PORTERVILLE, Calif. — Four years after an Asian citrus psyllid infestation was discovered near San Diego, the California citrus industry continues to keep the disease-carrying pest at bay.
Efforts against the psyllids in Florida and Texas, are also gaining momentum, according to presentations at the 2012 California Citrus Conference Oct. 10, which was sponsored by the Visalia-based Citrus Research Board.
“We are so far ahead of other places in the world that have this (psyllid) problem,” said Nick Hill, chairman of the California Citrus Pest and Disease Prevention Committee and managing partner of Green Leaf Farms Inc., Kingsburg. “The idea is to save our citrus industry, to save back yard citrus trees and to have this industry around for your children and their children.”
Psyllids can carry huanglongbing, the bacterial disease that destroyed more than 200,000 acres of citrus groves in Florida. The disease, also known as HLB, was detected in Texas for the first time in December.
“California can learn from Texas what not to do,” said Mamoudou Setamou, associate professor for Texas A&M University, based at the Kingsville Citrus Center, Weslaco.
Psyllids were discovered in Texas in 2001, but the state’s citrus industry did not proactively fight the pest until 2006, Setamou said. Much has changed in Texas in recent years, and the psyllid population is slowly diminishing in commercial groves. The Texas Department of Agriculture established a nursery committee to ensure nursery stock is psyllid-free.
“Most, if not all nurseries, are still open-field operations,” Setamou said.
By Sept. 30, 2013, all nurseries with citrus stock will have to be enclosed.
In Florida. Nearly 40 Citrus Health Management Areas covering 480,000 (more than 85% of the total) citrus acres have been created, said Michael Rogers, University of Florida associate professor stationed at the Citrus Research and Education Center, Lake Alfred.
The free program is grower-driven and voluntary, he said. Growers coordinate psyllid control efforts, including pesticide use, to help manage infestations. A companion program, a joint effort of the state and federal departments of agriculture, uses scouts to check more than 100,000 acres of citrus every three weeks, Rogers said. The year-old programs are chalking up impressive records, and results are posted at www.flchma.org.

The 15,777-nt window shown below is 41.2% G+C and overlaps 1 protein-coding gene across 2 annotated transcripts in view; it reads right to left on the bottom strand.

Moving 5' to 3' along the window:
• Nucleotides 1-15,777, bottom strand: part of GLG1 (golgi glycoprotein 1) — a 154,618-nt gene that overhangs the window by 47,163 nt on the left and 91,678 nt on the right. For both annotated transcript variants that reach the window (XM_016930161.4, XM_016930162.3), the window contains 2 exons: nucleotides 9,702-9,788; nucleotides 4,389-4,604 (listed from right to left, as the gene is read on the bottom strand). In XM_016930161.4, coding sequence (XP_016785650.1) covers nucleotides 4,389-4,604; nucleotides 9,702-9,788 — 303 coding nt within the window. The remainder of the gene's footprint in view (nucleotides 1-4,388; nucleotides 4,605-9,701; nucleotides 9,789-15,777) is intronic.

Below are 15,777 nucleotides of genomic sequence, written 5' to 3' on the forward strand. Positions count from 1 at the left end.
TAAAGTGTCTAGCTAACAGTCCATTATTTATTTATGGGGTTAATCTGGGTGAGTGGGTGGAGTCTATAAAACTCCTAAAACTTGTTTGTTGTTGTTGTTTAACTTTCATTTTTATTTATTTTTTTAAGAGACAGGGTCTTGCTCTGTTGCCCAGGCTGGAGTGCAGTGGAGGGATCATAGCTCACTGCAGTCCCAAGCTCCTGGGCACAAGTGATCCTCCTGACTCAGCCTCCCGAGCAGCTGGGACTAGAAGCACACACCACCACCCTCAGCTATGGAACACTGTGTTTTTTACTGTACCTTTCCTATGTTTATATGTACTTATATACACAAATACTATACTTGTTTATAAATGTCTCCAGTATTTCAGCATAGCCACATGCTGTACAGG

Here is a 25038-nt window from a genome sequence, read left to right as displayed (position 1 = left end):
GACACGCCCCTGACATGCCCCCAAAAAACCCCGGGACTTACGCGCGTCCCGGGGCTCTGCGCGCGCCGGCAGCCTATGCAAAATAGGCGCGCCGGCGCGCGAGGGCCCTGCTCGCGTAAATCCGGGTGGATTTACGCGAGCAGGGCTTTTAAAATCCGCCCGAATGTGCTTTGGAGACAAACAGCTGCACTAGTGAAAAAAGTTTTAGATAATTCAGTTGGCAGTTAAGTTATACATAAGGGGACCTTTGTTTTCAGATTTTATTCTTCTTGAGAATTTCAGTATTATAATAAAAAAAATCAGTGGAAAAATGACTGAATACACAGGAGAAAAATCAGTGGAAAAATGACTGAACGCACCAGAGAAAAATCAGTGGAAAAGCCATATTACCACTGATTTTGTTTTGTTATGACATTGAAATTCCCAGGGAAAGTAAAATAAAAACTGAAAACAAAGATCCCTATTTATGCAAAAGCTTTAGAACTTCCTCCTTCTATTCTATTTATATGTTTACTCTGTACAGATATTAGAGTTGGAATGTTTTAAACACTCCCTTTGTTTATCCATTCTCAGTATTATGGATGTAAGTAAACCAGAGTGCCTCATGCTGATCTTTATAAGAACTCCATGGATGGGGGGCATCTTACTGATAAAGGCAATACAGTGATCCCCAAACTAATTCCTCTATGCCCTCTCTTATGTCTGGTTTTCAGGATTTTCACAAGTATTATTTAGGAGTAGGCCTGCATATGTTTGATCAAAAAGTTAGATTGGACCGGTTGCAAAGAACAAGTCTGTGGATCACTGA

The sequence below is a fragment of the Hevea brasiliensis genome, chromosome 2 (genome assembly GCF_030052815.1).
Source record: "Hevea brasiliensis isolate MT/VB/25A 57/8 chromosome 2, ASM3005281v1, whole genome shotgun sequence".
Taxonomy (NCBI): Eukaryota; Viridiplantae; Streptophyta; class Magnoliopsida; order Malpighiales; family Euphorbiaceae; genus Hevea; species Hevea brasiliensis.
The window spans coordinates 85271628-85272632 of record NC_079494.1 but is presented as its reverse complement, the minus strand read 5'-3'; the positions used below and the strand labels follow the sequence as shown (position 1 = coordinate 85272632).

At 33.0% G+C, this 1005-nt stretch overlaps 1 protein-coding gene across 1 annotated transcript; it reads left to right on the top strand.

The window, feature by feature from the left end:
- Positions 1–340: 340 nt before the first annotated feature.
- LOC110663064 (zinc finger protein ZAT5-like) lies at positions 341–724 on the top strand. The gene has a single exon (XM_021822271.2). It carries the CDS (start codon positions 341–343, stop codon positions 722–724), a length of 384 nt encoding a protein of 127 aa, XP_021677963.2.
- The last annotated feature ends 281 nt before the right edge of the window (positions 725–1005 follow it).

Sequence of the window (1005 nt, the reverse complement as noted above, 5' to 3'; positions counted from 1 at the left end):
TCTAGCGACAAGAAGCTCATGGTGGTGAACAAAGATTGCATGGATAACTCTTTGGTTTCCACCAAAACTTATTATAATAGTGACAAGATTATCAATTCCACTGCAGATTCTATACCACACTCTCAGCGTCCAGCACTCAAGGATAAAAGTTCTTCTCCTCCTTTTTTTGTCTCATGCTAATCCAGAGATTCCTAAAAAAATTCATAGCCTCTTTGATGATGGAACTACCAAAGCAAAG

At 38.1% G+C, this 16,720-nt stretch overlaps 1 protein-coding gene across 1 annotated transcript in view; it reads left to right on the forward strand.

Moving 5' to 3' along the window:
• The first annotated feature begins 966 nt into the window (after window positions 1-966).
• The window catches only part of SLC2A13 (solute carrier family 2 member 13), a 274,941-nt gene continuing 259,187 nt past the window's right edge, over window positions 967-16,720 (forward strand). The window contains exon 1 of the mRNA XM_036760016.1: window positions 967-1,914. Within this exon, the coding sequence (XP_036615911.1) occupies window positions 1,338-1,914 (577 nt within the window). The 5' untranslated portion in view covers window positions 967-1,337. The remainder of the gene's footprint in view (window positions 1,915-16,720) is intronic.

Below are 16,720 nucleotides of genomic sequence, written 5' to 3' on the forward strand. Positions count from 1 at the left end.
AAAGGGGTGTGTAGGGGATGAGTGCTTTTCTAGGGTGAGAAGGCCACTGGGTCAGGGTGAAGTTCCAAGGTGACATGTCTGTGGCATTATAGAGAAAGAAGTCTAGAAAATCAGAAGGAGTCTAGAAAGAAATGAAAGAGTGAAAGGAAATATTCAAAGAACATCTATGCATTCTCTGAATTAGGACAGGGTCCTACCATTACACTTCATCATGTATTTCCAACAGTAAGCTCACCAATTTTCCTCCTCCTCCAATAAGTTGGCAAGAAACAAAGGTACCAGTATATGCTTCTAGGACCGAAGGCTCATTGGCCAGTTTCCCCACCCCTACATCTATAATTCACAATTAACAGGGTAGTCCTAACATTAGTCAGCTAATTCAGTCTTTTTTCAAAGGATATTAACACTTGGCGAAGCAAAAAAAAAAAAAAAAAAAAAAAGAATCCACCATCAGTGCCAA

“We’ve seen about a 68% reduction in the finding of psyllids per block,” Rogers said, “and there are blocks where the psyllid population has been knocked back so much we can’t find any individual psyllids at all.”
California's proactive stance
California, which began to map an anti-psyllid/HLB game plan two years before the pest was discovered in the state, continues to be aggressive. In September, the Citrus Pest and Disease Prevention Committee approved a fiscal 2013 budget of $15 million, mostly generated by growers, Hill said.
Growers also agreed to increase the per-box assessment from seven cents to nine cents, he said.
A buffer zone around the Los Angeles Basin, aimed at keeping psyllids from the desert, coastal and San Joaquin Valley growing regions remains a priority, Hill said.
California is raising millions of psyllid-killing wasps at Cal Poly-Pomona, with a plan for a mass release in the next 18 months, Hill said, and an urban outreach program has been expanded in multiple languages.
A combination of a broad spectrum pesticide and a systemic pesticide on infestations has proven effective, said Beth Grafton-Cardwell, University of California at Riverside Integrated Pest Management specialist, research entomologist and director of the Lindcove Research and Extension Center, Exeter.
“Treatments can be very, very effective in terms of knocking the psyllids down so low that you don’t find them for many months, even years,” Grafton-Cardwell said. “When groups of people, whether they be urban or commercial, agree on an area-wide program and act to suppress the psyllid, they can make a huge dent in the population.”
Organic fruit, however, still remains vulnerable, Grafton-Cardwell said. Treatments need to be applied every 10-14 days, because they don’t kill all the psyllids.
“So we really don’t have an organic solution to the Asian citrus psyllid problem.”
Researchers, however, are constantly testing new products on organic citrus.
While the pest and disease have devastated much of the Florida citrus industry, the scouting program has turned into a research tool, Rogers said.
“We’re actually able to look at real world situations, not small research plots, but commercial groves on a large scale,” Rogers said.
The psyllid monitoring and the CHMA program are giving the Florida industry the opportunity to validate some things that are coming out of the university’s research program, Rogers said.